Abstract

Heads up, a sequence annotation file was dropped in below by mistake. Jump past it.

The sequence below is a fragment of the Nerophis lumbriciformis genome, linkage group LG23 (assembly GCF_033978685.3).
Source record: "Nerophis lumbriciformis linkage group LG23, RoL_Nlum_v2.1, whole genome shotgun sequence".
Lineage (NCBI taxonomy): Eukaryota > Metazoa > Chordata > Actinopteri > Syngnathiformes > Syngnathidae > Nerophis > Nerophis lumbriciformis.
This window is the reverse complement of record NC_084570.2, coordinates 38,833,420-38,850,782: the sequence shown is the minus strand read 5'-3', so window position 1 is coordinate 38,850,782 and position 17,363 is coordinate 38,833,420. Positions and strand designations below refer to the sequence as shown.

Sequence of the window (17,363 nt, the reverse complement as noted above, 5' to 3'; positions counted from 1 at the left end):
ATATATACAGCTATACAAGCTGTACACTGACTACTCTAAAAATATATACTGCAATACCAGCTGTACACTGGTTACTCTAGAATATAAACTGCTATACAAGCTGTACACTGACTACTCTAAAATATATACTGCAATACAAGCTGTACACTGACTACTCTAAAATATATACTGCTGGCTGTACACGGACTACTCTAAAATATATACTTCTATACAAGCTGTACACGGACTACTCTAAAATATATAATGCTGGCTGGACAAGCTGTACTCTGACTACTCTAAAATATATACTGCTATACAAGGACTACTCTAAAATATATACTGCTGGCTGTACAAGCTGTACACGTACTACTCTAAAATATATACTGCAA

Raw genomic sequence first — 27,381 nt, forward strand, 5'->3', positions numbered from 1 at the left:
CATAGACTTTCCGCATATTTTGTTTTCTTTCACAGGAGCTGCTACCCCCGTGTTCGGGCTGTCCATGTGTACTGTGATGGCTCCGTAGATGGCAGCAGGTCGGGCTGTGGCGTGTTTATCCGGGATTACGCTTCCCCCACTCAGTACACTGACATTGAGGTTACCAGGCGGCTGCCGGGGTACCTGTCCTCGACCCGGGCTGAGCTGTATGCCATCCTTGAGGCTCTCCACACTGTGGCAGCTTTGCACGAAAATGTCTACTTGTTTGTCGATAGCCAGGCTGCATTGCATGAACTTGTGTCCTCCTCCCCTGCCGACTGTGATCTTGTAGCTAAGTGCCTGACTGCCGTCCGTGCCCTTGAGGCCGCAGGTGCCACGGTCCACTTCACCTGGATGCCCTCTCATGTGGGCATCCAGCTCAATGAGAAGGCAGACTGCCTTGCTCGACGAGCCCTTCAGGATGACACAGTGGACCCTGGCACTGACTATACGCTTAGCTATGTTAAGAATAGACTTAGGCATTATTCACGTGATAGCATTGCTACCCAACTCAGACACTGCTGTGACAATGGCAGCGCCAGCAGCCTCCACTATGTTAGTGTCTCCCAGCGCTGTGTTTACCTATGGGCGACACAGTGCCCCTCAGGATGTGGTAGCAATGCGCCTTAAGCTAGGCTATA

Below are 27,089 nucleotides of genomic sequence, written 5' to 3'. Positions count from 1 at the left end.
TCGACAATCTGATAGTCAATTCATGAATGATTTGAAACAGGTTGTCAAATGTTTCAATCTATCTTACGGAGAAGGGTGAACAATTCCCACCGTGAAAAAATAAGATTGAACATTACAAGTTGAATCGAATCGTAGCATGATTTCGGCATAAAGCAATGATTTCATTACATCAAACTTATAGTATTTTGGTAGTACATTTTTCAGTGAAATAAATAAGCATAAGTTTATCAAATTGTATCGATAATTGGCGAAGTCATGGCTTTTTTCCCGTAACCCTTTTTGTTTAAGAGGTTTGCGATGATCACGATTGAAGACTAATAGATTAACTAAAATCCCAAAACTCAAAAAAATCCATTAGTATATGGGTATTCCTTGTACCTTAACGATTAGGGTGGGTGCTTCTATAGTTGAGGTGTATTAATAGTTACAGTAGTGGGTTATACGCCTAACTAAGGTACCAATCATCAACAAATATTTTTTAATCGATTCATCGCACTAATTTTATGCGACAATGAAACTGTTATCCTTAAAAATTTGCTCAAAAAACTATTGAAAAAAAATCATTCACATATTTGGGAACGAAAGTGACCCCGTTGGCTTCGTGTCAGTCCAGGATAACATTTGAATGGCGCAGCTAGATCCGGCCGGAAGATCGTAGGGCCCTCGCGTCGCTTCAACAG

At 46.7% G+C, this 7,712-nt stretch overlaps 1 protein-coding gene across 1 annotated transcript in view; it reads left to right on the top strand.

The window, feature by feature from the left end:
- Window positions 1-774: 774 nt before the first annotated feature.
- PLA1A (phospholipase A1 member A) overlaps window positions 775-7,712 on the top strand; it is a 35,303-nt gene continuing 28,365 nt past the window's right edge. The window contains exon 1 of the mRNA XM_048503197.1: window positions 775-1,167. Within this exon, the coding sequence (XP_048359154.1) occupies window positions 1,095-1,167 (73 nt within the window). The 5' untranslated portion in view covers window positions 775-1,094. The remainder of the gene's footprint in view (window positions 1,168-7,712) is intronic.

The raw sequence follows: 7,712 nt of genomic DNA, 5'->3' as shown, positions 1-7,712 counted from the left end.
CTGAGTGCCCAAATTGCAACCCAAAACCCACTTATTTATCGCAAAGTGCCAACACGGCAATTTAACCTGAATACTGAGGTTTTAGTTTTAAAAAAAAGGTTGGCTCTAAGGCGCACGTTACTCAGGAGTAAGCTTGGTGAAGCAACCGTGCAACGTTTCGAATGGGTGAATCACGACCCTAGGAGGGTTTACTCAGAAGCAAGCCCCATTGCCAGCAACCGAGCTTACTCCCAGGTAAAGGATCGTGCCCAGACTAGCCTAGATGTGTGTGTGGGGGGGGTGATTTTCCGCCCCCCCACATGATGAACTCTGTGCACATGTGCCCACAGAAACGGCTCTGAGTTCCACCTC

Some online display advertisements are annoying. Although publishers know the payment they receive to run annoying ads, little is known about the cost that such ads incur (e.g., causing website abandonment). Across three empirical studies, the authors address two primary questions: (1) What is the economic cost of annoying ads to publishers? and (2) What is the cognitive impact of annoying ads to users? First, the authors conduct a preliminary study to identify sets of more and less annoying ads. Second, in a field experiment, they calculate the compensating differential, that is, the amount of money a publisher would need to pay users to generate the same number of impressions in the presence of annoying ads as it would generate in their absence. Third, the authors conduct a mouse-tracking study to investigate how annoying ads affect reading processes. They conclude that in plausible scenarios, the practice of running annoying ads can cost more money than it earns.

 

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